THE GIFT Review: This Movie Is Not Effing Around

In his feature directorial debut, Joel Edgerton delivers one of the summer's best (and nastiest) surprises.

Note: This review is spoiler-free. Promise.

You watch the trailer for Joel Edgerton's The Gift (opening August 7th) and you think: yeah, OK, I get it. You've got a troubled family moving into a spacious new house. You've got an interloper attempting to insinuate himself into their lives. You've got ominous notes and unwanted packages left on the porch, a few telegraphed jump-scares, a dog who may or may not end up in peril...you see this stuff, and you think back to a dozen other domestic thrillers. You think you know what you're in for.

You don't know what you're in for.

While the trailer for The Gift may be a little too spoilery for its own good, believe me when I say that there's more here than meets the eye. This is the best kind of thriller, the type where every character's got a secret, the tension doesn't stop mounting until the credits roll, and the stakes are both personal and unpredictable. It's well-acted and beautifully-shot (on more than one occasion, I was reminded of Jeff Cronenweth's work on One Hour Photo, which is not a comparison I'd make lightly). It's smartly-written and unexpectedly vicious. It will send you out of the theater debating the particulars of what you've just seen, and then it will weigh heavily on your mind for days afterwards. It is a mean-spirited, nasty piece of work. I loved it.

Here's the setup: Simon (Jason Bateman) and Robyn (Rebecca Hall) move to Los Angeles from Chicago. They've relocated primarily for reasons related to Simon's job, but we're also given the impression that they're hoping to start over somehow. Shortly after moving in to their fancy new home, they're out shopping when they have a chance encounter with Gordo (Joel Edgerton, pulling triple-duty as writer, director, and co-star). Turns out, Gordo and Simon know each other, and both are shocked to find themselves face-to-face again after all these years. They do what any of us would do in that situation: they exchange numbers, promise to catch up soon, and go their separate ways.  

Shortly thereafter, a bottle of wine shows up on the porch. Then Gordo starts dropping by uninvited, just to say hi. One night, Robyn invites him to stay over for dinner, and a spectacularly awkward conversation follows. It's clear that Simon and Gordo, who knew each other in high school, have some unresolved issues. It's also clear that Simon and Robyn have issues of their own, issues that probably aren't being helped by this strange dude who's suddenly popped into their lives. Wherever this is headed, you know it probably won't be good.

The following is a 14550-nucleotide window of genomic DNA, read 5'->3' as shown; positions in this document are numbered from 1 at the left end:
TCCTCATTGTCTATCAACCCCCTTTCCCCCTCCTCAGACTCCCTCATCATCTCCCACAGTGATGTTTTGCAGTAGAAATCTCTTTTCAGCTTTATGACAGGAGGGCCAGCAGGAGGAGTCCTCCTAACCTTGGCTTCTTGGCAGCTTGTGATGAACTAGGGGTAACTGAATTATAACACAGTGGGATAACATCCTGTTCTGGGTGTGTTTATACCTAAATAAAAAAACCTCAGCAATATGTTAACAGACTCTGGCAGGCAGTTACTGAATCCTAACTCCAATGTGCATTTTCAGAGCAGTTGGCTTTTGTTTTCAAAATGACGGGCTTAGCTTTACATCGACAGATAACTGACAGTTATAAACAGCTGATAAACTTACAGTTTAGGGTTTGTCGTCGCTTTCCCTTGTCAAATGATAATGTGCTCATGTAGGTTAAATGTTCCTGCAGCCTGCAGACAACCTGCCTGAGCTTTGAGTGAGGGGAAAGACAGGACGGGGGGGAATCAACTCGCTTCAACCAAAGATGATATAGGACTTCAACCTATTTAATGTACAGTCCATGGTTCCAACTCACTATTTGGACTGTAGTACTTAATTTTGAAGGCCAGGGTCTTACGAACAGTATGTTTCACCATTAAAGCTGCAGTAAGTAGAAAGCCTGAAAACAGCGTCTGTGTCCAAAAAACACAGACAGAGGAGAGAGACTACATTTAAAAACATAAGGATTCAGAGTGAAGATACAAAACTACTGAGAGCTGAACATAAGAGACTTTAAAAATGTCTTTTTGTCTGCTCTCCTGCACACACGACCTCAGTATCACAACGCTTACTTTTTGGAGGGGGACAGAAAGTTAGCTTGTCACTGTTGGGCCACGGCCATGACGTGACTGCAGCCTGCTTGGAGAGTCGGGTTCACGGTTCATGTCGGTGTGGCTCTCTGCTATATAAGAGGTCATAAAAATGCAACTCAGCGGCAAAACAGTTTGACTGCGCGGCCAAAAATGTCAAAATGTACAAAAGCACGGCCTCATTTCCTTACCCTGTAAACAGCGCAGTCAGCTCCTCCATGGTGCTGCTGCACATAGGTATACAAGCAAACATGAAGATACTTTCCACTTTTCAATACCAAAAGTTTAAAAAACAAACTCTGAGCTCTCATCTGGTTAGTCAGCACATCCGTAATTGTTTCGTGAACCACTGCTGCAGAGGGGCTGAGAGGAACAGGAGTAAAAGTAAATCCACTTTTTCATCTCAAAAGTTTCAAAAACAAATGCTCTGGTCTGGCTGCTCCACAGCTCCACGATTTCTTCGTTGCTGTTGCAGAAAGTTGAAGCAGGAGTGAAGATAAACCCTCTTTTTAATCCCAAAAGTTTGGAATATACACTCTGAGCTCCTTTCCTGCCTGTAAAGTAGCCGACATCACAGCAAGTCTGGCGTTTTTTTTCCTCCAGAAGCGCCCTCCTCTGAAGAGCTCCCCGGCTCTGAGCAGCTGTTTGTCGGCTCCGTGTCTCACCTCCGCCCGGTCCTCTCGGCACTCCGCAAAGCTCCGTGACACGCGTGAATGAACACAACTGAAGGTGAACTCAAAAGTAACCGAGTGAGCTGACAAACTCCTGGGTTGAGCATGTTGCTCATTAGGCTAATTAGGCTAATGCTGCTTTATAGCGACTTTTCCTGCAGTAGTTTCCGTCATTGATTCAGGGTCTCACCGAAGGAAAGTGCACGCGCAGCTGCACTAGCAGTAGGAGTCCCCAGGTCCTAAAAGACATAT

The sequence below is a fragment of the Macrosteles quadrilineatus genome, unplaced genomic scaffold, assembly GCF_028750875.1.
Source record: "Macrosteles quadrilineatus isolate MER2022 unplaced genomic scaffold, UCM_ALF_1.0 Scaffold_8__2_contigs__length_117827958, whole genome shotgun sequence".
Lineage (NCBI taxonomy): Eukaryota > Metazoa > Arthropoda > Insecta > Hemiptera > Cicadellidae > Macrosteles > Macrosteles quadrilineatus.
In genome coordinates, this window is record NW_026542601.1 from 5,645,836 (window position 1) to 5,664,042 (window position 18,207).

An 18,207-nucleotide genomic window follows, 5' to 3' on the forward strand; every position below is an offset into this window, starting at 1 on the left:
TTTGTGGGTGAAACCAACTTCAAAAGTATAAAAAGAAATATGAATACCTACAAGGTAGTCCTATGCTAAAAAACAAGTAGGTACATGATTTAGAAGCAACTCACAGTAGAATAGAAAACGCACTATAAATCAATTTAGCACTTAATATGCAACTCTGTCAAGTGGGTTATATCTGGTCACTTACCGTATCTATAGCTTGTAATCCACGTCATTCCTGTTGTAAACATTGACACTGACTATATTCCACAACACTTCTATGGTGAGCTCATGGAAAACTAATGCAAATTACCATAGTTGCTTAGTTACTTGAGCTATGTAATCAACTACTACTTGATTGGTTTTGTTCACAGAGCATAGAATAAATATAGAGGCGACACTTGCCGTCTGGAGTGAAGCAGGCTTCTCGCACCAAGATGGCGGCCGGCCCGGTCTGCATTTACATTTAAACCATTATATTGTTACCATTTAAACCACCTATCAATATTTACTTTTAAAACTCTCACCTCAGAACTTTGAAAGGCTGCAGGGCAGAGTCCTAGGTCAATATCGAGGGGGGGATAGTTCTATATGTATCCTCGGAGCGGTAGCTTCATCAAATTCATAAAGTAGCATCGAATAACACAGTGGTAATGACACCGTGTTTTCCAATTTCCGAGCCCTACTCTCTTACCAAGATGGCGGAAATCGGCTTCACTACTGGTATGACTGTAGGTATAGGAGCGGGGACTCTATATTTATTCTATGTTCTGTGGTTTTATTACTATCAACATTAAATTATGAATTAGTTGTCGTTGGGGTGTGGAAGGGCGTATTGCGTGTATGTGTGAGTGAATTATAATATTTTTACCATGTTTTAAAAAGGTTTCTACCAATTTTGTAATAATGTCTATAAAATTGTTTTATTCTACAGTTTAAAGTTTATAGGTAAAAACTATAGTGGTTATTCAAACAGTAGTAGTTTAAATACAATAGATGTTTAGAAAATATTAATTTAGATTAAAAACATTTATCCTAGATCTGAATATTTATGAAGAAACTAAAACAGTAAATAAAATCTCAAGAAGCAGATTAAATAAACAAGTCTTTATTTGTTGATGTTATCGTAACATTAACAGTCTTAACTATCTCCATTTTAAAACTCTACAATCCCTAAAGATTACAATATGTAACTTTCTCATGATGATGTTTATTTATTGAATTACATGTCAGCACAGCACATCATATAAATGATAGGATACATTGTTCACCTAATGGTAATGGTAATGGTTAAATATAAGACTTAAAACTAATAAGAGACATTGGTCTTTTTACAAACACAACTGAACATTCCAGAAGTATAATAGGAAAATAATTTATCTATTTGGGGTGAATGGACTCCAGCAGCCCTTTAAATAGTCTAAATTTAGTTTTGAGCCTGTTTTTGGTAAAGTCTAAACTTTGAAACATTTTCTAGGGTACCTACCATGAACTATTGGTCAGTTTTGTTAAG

Needless to say, things escalate. And that...well, that's all I'm willing to say about The Gift's plot. If you've not already seen the trailer, don't watch it now. Don't read any other reviews (if you absolutely need a second opinion, clock the film's 100% score on Rotten Tomatoes and leave it at that). Don't go digging for more information. Walk into this one as cold as possible, and I promise you will be rewarded. 

What I can tell you is that The Gift marks an impressive, confident directorial debut for Joel Edgerton. I can also tell you that he nails the role of Gordo The Weirdo (Some of you will recognize the dude from the string of impressive performances he turned in in a number of not-that-impressive movies: The Thing remake/prequel, Attack Of The ClonesSmokin' Aces*, and - most recently - Ridley Scott's Exodus: Gods And Kings). He is excellent in this movie - legitimately creepy - and he's written an excellent, legitimately creepy screenplay to match. This is Edgerton's baby through and through, and if this movie hits as big as it should**, I will be eagerly anticipating whatever he does next. 

Also worth complimenting: the work done by Rebecca Hall and Jason Bateman. Early on, Hall brings just the right amount of doubt and vulnerability to her role, and later in the film - when she's regained her confidence and started seeing things a lot more clearly - she sells the transition. Bateman's also excellent here, doing a variation on the hilariously acidic sort-of-asshole he's been playing for the past decade. The difference here is, there's nothing funny about Simon; without that humor, Bateman's an interesting, unexpectedly intimidating presence. I had zero trouble believing this guy as an aggro alpha-male, and it makes me curious to see what else he can do.  

There is a lot to unpack in The Gift (my wife and I debated elements of the film for days after our screening), and I look forward to doing that in the weeks ahead. For now, I'll just strongly recommend that you make an effort to catch this one when it hits theaters in a few weeks. Not only is The Gift one of the summer's most pleasant (and nastiest) surprises, but you're going to want in on the discussion surrounding this movie...and trust me: you really don't want to have this thing's secrets spoiled for you by some jag-off on social media. It's worth experiencing for yourself.

 

* = I can already sense some of you leaping for the comments below to take me to task for calling Smokin' Aces "not-that-impressive". Glad you liked it! I did not. Sorry. 

** = I suspect The Gift's incredibly dark third act will prevent it from "hitting big" at the box office (it traffics in the kind of darkness that might very well turn off casual audiences), but no matter: we'll love it just the same.

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